What counts as 'Vintage'?

I recently found a tiny shop in town that sells local postcards! Yay! I’d been searching everywhere for some and finding nothing, even at historical sites, universities, and stationary shops. I definitely had my Postcrosser moment of walking up to the counter with at least 30 postcards.

That said, some of these postcards have clearly been in the store for awhile-- the paper on some is starting to go yellow. They aren’t what I’d call vintage; at the most, they’re from the early 2000s, so far from it. But I know some users don’t want to receive vintage cards and specifically mention cards that are yellowing.

I definitely want to send these out, since they have fun and cool designs of my city and nearby places, and I’ve been hoping to get them to Postcrossers who ask for something related to your hometown or state, but I’m worried about the cards being perceived as ‘rude’, since they’re turning a bit yellow at the edges.

I do also know that Postcrossing is all about serendipity, and I don’t need to meet every demand, but I do still like being polite. What’s the verdict on these lovely (but yellowing) cards?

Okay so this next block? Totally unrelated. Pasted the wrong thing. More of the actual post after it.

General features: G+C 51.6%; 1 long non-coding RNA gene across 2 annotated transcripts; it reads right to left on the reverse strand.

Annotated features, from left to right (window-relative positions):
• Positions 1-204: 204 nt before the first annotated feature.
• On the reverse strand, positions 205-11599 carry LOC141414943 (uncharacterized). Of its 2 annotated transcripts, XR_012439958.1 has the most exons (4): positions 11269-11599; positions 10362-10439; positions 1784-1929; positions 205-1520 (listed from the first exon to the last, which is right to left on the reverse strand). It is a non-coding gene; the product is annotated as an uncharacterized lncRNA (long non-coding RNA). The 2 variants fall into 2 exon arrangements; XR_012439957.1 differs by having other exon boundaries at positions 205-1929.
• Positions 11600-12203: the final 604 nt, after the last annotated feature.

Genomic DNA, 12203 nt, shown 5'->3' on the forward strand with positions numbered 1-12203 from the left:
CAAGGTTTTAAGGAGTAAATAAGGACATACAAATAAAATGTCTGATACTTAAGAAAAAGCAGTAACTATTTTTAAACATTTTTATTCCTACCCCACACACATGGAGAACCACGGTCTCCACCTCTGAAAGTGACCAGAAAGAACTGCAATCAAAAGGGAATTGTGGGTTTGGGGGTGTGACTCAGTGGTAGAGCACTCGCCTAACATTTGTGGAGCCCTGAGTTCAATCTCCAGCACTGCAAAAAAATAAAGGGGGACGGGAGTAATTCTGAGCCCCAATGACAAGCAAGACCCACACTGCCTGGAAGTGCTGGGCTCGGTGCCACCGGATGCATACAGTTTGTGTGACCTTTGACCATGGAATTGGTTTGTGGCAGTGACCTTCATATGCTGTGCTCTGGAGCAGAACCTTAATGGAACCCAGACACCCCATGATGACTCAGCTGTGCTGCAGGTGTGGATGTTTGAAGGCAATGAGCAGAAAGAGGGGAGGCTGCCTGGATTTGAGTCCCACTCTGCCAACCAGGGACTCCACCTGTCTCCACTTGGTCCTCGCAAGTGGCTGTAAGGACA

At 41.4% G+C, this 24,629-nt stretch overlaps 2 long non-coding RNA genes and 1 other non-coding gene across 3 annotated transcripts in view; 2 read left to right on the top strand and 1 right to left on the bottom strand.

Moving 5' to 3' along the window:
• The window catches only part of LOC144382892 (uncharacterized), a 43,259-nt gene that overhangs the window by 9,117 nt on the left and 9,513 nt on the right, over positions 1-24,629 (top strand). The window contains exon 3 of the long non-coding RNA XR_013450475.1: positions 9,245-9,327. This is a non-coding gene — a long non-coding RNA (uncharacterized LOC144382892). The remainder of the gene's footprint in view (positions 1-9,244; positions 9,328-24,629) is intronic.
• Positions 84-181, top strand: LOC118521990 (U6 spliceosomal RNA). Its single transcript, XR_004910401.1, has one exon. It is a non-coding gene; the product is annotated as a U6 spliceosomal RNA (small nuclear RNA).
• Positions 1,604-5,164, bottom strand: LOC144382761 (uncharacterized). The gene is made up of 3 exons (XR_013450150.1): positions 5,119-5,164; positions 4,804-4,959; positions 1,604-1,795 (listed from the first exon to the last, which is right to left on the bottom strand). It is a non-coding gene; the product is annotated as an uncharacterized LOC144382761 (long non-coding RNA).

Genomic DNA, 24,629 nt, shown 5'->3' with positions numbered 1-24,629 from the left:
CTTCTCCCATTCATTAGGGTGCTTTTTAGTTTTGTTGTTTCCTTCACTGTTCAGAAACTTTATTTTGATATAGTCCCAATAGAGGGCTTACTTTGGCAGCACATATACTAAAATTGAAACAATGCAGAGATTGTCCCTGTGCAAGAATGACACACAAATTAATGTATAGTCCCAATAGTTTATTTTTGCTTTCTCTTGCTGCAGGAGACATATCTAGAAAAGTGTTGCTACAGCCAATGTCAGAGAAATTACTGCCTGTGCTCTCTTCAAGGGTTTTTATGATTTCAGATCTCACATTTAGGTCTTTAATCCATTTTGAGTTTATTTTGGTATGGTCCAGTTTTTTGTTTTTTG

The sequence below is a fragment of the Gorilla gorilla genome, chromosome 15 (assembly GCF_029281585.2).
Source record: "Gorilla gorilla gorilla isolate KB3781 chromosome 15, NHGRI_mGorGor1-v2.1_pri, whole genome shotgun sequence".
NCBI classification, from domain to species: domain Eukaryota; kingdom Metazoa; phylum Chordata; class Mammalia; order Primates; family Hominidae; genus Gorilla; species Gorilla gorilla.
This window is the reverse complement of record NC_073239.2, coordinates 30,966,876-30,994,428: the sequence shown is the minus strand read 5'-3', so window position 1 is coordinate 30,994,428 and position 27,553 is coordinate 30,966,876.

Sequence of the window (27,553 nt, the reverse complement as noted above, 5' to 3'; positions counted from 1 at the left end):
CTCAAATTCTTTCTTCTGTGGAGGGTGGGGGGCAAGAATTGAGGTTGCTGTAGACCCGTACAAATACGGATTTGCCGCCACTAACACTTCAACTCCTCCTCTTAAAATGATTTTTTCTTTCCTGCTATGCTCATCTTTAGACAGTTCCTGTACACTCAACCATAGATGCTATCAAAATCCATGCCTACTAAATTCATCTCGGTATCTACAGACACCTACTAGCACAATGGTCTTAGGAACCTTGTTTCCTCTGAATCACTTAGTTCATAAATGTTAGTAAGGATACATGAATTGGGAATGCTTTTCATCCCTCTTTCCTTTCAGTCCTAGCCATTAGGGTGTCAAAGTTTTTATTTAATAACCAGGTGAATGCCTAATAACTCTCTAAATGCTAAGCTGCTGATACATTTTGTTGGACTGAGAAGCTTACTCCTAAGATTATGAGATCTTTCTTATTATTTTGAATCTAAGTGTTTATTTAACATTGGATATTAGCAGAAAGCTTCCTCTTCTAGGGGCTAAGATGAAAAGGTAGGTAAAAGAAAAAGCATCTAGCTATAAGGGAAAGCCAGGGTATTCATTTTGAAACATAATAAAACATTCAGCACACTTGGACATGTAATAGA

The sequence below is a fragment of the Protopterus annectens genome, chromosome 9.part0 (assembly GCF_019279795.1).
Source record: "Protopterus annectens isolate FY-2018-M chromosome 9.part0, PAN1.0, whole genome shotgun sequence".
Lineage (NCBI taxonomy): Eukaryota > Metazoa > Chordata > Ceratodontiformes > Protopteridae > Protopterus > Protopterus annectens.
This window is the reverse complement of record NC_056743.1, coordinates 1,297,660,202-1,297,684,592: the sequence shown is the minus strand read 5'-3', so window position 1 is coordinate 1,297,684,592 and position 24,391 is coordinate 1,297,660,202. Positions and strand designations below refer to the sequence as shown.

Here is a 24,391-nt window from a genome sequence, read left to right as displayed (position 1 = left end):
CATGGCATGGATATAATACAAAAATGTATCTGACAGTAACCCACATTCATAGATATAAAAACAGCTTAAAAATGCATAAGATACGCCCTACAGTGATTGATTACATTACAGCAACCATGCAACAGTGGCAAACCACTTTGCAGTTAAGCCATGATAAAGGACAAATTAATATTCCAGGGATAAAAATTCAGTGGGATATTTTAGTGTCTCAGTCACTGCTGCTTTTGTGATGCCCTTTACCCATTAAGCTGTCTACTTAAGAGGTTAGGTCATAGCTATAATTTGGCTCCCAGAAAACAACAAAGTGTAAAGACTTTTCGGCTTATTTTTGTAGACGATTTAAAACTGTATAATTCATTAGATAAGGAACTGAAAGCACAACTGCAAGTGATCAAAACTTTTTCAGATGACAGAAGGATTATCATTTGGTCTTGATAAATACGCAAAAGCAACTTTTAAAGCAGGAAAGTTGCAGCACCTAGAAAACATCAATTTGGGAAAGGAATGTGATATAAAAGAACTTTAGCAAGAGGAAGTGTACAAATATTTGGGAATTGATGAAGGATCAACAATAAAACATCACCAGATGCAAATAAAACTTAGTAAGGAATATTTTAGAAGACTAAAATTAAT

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I’m fine with them as long as it’s not covered in filth or anything. Sometimes you get cards that have been on a stand outside for too long and they end up sun bleached and dusty. Wouldn’t call it vintage though unless it was actually old enough or had a vintage theme.

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My verdict is send them!
Like Elanlei mentioned as long as there not truly “damaged” ( torn, sun bleached beyond recognizable, or scratched up badly) I’m sure there are people out there that would love to receive them. I recently purchased 250 cards off a auction site because I like you I couldn’t find local postcards. There obviously from the 90’s but the images were still bright and colorful. The card stock itself is a bit dark but not truly yellowed. And for example when people mention liking " nature" cards or “Mountains” or my" local area" I’m able to pull one out and send them so far no complaints.

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I say send them, as I would. Postcards get damaged, wet or brushed against machines in the postal system, so expecting a pristine card to reach its recipient is quite unlikely. A little bit of discolouration isn’t going to offend anyone with an ounce of sense.

Here’s a card I bought in 2022 in Wales, which must have been printed in about 1970. It was in the giftshop for the Devil’s punchbowl and must have been sat there for at least 50 years. Still “new” and loved by me, despite the “vintage” 1970s yellow-tinted film photography.